Personality Type and Intense Emotional Reactions (Part Two)
“I don’t want to be at the mercy of my emotions. I want to use them, to enjoy them, and to dominate them.” – Oscar Wilde, The Picture of Dorian Gray
In our previous article, “Personality Type and Intense Emotional Reactions (Part One),” we explored why some of us tend to have stronger emotional reactions than others, as well as the extent to which we believe that other people consider our emotional reactions to be intense. Now, we’d like to look at the other side of that coin: How do we feel about our own intense reactions?
When we have an intense reaction or lose control of our feelings, we experience a rising tide of emotion (positive or negative) that we are unable to suppress. However common or rare this may be, how do different personality types generally feel about it afterward? Some may feel regretful, guilty, embarrassed, or even angry over an outburst, but others may feel totally unperturbed.
To continue our study of intense emotional reactions, we asked our community to agree or disagree with the statement, “You get angry at yourself when you lose control of your emotions.” Compared to our survey in Part One, a much stronger majority agreed overall (77%), indicating that most of us are more troubled by our own feelings after an outburst than we are by what other people might think of us. The chart that follows shows the responses by individual personality type:
Let’s dig deeper to find out how our personality influences how we respond to our own intense emotional reactions.
Diplomats and Analysts (82% and 81% agreeing)
Consistent with our earlier survey, the Intuitive personality trait played an important role, with Intuitive types agreeing at a higher rate than Observant types that they get angry with themselves when they lose control of their emotions (82% versus 73% agreeing, respectively).
Personality types with the Intuitive trait tend to have active imaginations, and they often run through vivid mental scenarios when considering events. After mentally replaying an emotional outburst over and over again, it can begin to seem even worse than it really was, making it harder for Diplomats and Analysts to let go of their missteps and move on.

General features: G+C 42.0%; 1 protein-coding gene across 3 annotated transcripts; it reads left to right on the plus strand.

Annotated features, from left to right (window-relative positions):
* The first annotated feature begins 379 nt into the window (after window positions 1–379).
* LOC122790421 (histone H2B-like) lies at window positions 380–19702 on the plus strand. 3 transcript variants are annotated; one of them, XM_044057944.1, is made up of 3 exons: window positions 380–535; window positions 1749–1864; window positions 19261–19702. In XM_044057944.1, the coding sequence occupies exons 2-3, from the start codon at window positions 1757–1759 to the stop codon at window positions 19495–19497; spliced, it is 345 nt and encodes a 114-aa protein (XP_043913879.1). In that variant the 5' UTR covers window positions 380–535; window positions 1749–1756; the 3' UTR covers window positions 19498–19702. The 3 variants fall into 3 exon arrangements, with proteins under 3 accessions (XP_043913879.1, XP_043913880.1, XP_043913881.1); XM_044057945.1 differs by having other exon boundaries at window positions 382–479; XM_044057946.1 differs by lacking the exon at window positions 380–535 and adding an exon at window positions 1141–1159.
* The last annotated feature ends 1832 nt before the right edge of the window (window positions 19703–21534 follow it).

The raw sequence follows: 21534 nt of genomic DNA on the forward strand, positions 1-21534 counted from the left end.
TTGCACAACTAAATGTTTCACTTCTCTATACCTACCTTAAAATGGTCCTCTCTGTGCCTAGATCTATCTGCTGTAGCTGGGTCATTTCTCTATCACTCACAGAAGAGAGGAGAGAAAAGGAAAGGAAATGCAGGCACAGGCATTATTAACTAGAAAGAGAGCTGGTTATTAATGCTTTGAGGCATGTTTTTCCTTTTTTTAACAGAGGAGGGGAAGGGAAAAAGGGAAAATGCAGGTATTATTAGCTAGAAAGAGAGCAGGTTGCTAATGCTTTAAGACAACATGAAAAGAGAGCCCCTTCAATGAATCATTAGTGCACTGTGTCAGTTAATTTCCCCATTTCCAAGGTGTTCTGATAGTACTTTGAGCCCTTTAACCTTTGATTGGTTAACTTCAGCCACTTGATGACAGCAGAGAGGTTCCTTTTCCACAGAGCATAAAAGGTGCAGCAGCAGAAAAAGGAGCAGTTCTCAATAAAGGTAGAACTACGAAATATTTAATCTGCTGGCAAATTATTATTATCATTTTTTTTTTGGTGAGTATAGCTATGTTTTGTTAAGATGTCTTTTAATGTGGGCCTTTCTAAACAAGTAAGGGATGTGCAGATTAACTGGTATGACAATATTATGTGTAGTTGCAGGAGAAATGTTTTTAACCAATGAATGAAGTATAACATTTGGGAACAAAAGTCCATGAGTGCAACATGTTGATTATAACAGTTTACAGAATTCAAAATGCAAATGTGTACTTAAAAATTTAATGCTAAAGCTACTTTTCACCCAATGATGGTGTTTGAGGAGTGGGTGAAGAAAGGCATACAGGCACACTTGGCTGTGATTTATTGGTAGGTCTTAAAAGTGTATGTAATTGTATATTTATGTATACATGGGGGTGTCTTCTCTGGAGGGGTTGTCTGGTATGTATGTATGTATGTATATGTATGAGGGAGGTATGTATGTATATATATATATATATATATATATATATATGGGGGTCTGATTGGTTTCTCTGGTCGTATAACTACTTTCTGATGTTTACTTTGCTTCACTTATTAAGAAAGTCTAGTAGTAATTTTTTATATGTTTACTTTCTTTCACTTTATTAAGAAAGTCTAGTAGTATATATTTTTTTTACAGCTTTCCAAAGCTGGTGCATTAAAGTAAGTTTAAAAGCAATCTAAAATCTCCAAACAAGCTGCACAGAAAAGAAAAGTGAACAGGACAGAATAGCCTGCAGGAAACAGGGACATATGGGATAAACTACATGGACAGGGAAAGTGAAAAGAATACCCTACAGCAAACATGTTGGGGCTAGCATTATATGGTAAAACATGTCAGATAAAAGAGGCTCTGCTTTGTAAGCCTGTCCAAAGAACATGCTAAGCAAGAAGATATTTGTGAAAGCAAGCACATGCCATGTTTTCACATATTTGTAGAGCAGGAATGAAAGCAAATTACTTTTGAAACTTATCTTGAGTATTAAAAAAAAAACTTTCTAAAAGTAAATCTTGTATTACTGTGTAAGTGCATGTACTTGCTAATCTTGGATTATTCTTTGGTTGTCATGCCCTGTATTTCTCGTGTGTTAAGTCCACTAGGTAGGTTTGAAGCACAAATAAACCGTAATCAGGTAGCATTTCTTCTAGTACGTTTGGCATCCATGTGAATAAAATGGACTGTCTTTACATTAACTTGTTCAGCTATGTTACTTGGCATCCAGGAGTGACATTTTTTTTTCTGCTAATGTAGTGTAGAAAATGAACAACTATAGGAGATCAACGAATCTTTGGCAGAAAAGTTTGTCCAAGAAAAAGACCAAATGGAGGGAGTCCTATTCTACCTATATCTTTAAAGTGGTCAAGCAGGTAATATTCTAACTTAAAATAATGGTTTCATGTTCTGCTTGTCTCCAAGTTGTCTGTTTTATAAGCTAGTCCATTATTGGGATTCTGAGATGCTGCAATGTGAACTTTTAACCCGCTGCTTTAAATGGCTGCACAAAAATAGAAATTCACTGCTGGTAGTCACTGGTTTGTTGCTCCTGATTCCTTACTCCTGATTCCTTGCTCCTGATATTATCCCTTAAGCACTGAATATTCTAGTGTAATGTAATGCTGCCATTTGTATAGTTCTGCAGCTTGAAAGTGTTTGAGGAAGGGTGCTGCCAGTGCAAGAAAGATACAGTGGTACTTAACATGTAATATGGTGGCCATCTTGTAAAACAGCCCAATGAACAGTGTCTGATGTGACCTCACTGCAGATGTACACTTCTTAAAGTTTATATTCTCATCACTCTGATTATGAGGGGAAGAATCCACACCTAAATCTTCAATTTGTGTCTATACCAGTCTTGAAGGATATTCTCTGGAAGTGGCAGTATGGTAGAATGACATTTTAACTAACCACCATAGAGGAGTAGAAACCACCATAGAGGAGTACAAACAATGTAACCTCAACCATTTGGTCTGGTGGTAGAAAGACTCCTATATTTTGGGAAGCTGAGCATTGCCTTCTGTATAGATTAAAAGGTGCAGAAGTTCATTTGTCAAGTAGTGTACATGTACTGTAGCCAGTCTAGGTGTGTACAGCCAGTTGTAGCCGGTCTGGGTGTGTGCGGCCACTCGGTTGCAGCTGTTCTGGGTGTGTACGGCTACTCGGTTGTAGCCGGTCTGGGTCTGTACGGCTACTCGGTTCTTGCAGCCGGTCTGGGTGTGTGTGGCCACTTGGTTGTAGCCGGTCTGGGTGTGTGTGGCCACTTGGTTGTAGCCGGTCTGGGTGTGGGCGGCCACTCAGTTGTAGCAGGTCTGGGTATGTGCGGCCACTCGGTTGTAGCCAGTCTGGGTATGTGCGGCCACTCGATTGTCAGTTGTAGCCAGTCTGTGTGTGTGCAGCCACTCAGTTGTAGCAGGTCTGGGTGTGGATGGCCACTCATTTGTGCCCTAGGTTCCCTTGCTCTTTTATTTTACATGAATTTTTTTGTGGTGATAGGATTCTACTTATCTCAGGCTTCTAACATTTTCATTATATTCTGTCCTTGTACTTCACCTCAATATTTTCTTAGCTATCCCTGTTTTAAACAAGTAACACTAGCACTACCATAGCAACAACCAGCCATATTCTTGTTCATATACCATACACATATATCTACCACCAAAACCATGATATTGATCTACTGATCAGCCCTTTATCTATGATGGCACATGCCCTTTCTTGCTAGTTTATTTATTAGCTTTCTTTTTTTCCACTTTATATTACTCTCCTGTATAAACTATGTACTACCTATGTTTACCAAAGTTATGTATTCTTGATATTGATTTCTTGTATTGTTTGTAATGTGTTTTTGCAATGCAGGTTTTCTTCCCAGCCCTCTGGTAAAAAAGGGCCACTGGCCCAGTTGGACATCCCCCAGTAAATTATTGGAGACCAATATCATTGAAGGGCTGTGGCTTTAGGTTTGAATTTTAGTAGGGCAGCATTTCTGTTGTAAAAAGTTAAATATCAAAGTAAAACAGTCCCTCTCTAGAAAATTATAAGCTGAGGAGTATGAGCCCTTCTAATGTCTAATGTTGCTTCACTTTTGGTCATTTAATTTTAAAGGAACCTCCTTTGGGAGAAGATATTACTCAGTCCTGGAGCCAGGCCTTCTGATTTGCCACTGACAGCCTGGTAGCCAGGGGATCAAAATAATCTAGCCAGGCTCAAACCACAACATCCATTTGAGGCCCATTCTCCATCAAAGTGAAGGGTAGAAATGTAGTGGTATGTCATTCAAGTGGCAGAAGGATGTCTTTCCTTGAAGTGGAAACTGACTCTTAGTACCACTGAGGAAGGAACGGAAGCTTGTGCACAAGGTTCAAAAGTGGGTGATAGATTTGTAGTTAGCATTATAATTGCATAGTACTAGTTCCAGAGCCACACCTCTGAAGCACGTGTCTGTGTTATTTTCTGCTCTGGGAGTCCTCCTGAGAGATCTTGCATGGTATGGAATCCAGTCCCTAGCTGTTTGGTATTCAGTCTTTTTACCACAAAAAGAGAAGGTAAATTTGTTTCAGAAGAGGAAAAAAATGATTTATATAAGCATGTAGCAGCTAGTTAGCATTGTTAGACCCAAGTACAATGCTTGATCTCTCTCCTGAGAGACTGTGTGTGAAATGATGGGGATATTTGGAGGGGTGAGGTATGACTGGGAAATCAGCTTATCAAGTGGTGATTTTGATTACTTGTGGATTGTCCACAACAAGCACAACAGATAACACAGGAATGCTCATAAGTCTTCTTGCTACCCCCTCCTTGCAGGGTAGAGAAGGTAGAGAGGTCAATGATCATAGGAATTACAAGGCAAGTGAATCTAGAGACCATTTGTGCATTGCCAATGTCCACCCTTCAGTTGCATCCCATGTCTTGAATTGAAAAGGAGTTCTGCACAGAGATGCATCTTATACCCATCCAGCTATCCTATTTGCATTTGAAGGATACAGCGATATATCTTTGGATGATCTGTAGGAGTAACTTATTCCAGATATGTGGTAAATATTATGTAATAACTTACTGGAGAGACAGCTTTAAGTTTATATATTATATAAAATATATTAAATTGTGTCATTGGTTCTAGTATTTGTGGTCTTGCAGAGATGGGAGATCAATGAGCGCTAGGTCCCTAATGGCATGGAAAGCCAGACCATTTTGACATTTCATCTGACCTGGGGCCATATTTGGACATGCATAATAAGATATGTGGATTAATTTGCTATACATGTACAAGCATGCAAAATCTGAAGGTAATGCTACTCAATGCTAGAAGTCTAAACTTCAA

Because these personalities are so focused on future possibilities, they’re also keenly aware of the potential consequences of an intense emotional reaction. Conflict-averse Diplomats may worry about repercussions like hurt feelings and strained relationships. Logical Analysts may be more concerned about jeopardizing their plans, goals, or even their very reputation for putting objectivity first. In both cases, Diplomats and Analysts are likely to feel angry with themselves because losing control of their emotions doesn’t reflect the values and principles that they stand for.
Turbulent Advocates, the personality type most likely to agree with our statement (90%), are an excellent example. Because they’re so dedicated to helping others achieve personal or social change, Advocates tend to present themselves as the picture of idealistic, inspirational perfection. That’s a lot to live up to, and it’s understandable that Advocates, especially Turbulent ones, sometimes crack under all that self-imposed pressure. But Advocates won’t see it that way: they’re highly likely to feel deeply upset about an emotional outburst, regarding it as a personal failure.
We should also point out that, as with our previous survey, the Nature personality aspect had virtually no bearing on the likelihood of respondents to agree. Feeling types and Thinking types each agreed with our statement at an average rate of 78%.
Sentinels and Explorers (74% and 71%)
Sentinels and Explorers also agreed at high rates, but as Observant personalities, they’re able to take a more pragmatic, down-to-earth view of emotionally charged episodes. They recognize that everyone loses control of their emotions now and then, and while it might feel upsetting at first, the only thing to do is move forward – there’s little use in obsessing over incidents that are in the past.
Sentinels were slightly more likely than Explorers to get angry with themselves, probably because they’re more concerned with social mores. Losing emotional control may feel unseemly to Sentinels, out of character with their usual proper behavior and dedication to good social order. Still, practical and productive as they are, these personalities will want to get back on track quickly and focus on accomplishing goals.
Explorers are generally more relaxed than Sentinels and may have a slightly easier time forgiving themselves for losing control of their emotions because they are open to dynamic experiences. Emotional intensity is a natural part of their preferred style of living in the moment.